Some of the rocks in space are the result of anthropogenic astro-bioturbation; the main characters in the sci-fi anime series Planetes are responsible for cleaning up this orbiting debris before it causes problems. Space Feeds shows us the first episode. I'd comment on it, but my connection is too flaky to actually watch more than the first 30 seconds.

If you need more planetary carnival action or a trip back to Earth, the latest edition of the Accretionary Wedge is out, covering the intersection of geology and art.

Below the fold: the stars!


Dr. Astropixie gives a rundown of what's happening in the sky in the upcoming week - quick! Everybody go look at Jupiter! And the Big Dipper!

My Dark Sky defines some common stargazing terms for us, including an entrenched quirk of usage:

However, the familiar solar eclipse should be more correctly referred to as an occultation rather than an eclipse. As our Moon moves in front of the Sun, it is blocking out a portion or the whole solar disk. Hence the Moon is occulting the Sun and not eclipsing the Sun. Anyway, that name is stuck so we have to go along with it.

Science... in Space!

Orbiting Frog gets my vote for coolest post of the carnival: What should gravity waves sound like? Note that with the exception of the last one, this isn't real data, just theoretical predictions... but still, black holes go "bweep!"

As Steinn points out, NASA maintains quite a few blogs, including a new one for the GLAST (Gamma-ray Large Area Space Telescope) mission. The introductory post reports that Things are going very well thus far, and there is much more to do (we have not opened the champagne yet!).

Astroengine tells us how the Sun's magnetic field will be used in the quest to detect weakly-interacting particles called axions.

A Bad Astronomy reader caught an error in a Hubble image. Never doubt the power of the blogosphere. We can even change the heavens themselves.

The Lunar and Planetary Institute Bulletin has just released issue #114, which includes an article celebrating the Institute's 40-year history. Hurrai, hurrai, for LPI!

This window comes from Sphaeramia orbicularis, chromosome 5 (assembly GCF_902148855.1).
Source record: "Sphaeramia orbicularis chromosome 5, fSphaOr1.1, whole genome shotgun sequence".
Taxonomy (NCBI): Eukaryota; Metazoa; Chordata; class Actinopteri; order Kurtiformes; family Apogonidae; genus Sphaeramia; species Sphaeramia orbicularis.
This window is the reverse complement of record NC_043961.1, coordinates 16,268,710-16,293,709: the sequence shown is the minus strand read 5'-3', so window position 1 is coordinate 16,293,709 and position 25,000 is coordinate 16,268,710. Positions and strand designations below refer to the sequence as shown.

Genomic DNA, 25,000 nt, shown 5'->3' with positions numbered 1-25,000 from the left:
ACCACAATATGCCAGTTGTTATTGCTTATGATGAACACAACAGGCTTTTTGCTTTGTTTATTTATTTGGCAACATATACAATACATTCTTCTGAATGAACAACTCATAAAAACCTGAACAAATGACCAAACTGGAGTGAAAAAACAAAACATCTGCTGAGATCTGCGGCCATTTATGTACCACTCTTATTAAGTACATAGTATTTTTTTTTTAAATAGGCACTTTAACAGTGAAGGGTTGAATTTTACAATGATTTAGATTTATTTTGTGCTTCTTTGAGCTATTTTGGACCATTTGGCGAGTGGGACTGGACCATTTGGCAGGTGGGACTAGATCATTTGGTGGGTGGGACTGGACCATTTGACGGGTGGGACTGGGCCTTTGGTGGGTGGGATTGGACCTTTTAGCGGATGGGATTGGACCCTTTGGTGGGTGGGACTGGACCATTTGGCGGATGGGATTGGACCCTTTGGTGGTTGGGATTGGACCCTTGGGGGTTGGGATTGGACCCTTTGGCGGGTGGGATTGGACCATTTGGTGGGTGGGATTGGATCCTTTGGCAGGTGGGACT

But as Starts with a Bang reminds us, we can do science and celebrate all we like, we're doomed anyway:

Big deal, what's a change of between 10-40% going to do? Oh, right. Boil the Earth.

Space Exploration

Out of the Cradle lists 25 reasons to go to the Moon:

18) Extreme sports

Imagine bicycle races at 250 kph. Imagine regoboarding the southside of Copernicus. Imagine flying in a large underground cavern. Imagine high-jumping in 1/6th G. Or long-jumping.

With the decision to retire the current space shuttles, NASA faces a quandary: How to get stuff up into space before the next solution is ready? A Babe in the Universe proposes sending a shuttle up one last time, and then scuttling it from space:

Columbia showed us what would happen next. Uncontrolled, the Shuttle would glide in as far as ground control would take it. At a certain point she would tumble out of control and break up. Like Columbia or Captain Kirk's Enterprise, her death would be a spectacular event seen from Earth.

Late Arrivals

Victims of my super-flaky Internet connection include David Portree on gravity assists, Missy on lunar concrete, and Irene Klotz on makeshift space bathrooms. Also, did you think CBS was gullible? Try venture capitalists! Apparently they'll believe anything.

More like this

I submitted a nifty overview of the early history of gravity assists and cycling spacecraft to this week's Carnival of Space on Wednesday evening, but apparently got it in too late, since it doesn't appear above. No biggy - here's the link -



By David S. F. Portree (not verified) on 20 Jun 2008 #permalink